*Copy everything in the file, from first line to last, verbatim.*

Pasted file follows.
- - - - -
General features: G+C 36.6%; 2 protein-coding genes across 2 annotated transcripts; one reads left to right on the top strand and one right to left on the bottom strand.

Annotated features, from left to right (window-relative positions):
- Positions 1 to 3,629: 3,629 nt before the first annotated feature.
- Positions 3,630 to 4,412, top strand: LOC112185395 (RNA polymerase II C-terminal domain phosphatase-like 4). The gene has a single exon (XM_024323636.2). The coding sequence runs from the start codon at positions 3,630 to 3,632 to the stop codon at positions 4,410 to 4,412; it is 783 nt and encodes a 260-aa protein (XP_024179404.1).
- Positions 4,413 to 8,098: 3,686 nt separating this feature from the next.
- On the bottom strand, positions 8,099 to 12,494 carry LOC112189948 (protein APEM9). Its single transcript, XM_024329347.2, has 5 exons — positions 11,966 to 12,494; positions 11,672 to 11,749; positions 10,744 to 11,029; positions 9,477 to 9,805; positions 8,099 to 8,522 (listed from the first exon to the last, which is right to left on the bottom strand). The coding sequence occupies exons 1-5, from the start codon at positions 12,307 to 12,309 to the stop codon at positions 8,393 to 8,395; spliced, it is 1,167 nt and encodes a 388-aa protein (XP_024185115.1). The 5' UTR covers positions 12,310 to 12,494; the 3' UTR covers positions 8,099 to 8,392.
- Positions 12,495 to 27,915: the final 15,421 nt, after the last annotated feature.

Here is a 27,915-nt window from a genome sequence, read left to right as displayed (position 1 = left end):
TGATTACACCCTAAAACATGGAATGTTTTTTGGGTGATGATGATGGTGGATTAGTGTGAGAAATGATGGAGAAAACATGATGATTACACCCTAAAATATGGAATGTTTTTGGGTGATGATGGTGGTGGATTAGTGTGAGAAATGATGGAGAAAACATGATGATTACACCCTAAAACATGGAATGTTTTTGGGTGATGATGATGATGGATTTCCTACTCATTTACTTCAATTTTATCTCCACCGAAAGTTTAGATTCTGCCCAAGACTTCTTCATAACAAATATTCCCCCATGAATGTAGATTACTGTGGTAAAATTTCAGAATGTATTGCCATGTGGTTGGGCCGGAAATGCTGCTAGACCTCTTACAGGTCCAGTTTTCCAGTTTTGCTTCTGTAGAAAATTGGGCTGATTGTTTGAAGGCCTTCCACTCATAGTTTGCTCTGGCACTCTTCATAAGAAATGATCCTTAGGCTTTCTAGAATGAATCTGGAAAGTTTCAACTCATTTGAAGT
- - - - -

General features: G+C 36.6%; 2 protein-coding genes across 2 annotated transcripts; one reads left to right on the top strand and one right to left on the bottom strand.

Annotated features, from left to right (window-relative positions):
- Positions 1 to 3,629: 3,629 nt before the first annotated feature.
- Positions 3,630 to 4,412, top strand: LOC112185395 (RNA polymerase II C-terminal domain phosphatase-like 4). The gene has a single exon (XM_024323636.2). The coding sequence runs from the start codon at positions 3,630 to 3,632 to the stop codon at positions 4,410 to 4,412; it is 783 nt and encodes a 260-aa protein (XP_024179404.1).
- Positions 4,413 to 8,098: 3,686 nt separating this feature from the next.
- On the bottom strand, positions 8,099 to 12,494 carry LOC112189948 (protein APEM9). Its single transcript, XM_024329347.2, has 5 exons — positions 11,966 to 12,494; positions 11,672 to 11,749; positions 10,744 to 11,029; positions 9,477 to 9,805; positions 8,099 to 8,522 (listed from the first exon to the last, which is right to left on the bottom strand). The coding sequence occupies exons 1-5, from the start codon at positions 12,307 to 12,309 to the stop codon at positions 8,393 to 8,395; spliced, it is 1,167 nt and encodes a 388-aa protein (XP_024185115.1). The 5' UTR covers positions 12,310 to 12,494; the 3' UTR covers positions 8,099 to 8,392.
- Positions 12,495 to 27,915: the final 15,421 nt, after the last annotated feature.

Here is a 27,915-nt window from a genome sequence, read left to right as displayed (position 1 = left end):
TGATTACACCCTAAAACATGGAATGTTTTTTGGGTGATGATGATGGTGGATTAGTGTGAGAAATGATGGAGAAAACATGATGATTACACCCTAAAATATGGAATGTTTTTGGGTGATGATGGTGGTGGATTAGTGTGAGAAATGATGGAGAAAACATGATGATTACACCCTAAAACATGGAATGTTTTTGGGTGATGATGATGATGGATTTCCTACTCATTTACTTCAATTTTATCTCCACCGAAAGTTTAGATTCTGCCCAAGACTTCTTCATAACAAATATTCCCCCATGAATGTAGATTACTGTGGTAAAATTTCAGAATGTATTGCCATGTGGTTGGGCCGGAAATGCTGCTAGACCTCTTACAGGTCCAGTTTTCCAGTTTTGCTTCTGTAGAAAATTGGGCTGATTGTTTGAAGGCCTTCCACTCATAGTTTGCTCTGGCACTCTTCATAAGAAATGATCCTTAGGCTTTCTAGAATGAATCTGGAAAGTTTCAACTCATTTGAAGT